After the meeting of our Russian language Toastmasters club today (I gave a talk on Habitat for Humanity’s work in Latin America) four Ukrainians and I discussed the Crimean situation over a long lunch. Here are a few points.
Khruschev did not annex Crimea to Ukraine on a whim back in 1954. Ukraine was the richest of the Soviet Socialist Republics. It was also the only one which bordered the automomous region of Crimea.
Crimea was isolated. It did not have its own electric generation capacity. More importantly, it needed to import water for agriculture. They needed a source for these utilities, and people with the ability to build the infrastructure. All from Ukraine. So, putting them together made good logistical sense.
Marina knows electricians who were in on building Yanukovych’s Mezhygirya palace. They were forbidden to take photographs, but there were many whispers, which had been circulating in the press here for months.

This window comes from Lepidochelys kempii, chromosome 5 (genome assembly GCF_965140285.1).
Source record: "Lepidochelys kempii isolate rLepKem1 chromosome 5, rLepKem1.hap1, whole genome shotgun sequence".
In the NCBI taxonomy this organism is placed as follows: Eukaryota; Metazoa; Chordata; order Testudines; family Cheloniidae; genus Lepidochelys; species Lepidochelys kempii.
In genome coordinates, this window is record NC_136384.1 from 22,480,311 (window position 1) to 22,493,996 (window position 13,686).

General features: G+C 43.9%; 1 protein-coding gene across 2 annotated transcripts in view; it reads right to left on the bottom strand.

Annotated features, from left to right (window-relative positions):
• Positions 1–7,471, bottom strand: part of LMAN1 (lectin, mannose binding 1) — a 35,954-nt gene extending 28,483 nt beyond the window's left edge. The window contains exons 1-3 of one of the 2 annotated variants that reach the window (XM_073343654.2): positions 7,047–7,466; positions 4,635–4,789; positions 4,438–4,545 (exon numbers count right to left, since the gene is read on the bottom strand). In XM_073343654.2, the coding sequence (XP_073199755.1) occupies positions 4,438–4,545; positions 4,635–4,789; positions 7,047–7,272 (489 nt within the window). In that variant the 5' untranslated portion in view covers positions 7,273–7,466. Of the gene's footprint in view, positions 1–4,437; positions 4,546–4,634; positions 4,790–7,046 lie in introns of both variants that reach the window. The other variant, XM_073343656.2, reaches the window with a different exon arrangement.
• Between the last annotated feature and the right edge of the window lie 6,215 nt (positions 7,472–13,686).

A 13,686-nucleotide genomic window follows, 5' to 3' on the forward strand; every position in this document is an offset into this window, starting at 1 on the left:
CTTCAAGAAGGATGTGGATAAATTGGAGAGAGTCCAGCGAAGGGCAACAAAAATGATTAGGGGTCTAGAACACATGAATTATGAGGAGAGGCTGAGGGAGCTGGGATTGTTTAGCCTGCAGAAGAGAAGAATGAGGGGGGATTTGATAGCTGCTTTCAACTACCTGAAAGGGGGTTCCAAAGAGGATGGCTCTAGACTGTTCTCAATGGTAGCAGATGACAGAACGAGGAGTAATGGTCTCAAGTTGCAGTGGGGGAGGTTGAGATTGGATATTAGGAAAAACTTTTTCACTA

Yanukovych knew how little people liked him. He spent many millions on a helipad by the river, so he could commute by air rather than motorcade. However, he became spooked by the idea of being shot down by a ground-to-air missle, so he never finished it. There it sits, one of many monuments to stupidity and indecision.
Yurii is writing about Crimea for his family, friends and acquaintances in Moscow. They know that the Russian news is biased. They are being lied to as badly as in Soviet days. How do they get the truth? The Internet! It is the updated, and much better replacement for the samizdat (“self-publishing”) system that flourished in the USSR. He can be quite sure that his writing will get wide circulation, to friends of friends. The only way to shut it down would be to disable the Internet. Doing that would be a total admission of failure, besides which it would automatically exclude Russia from the modern commerical world. Quite simply, the times have overtaken dictators such as Putin.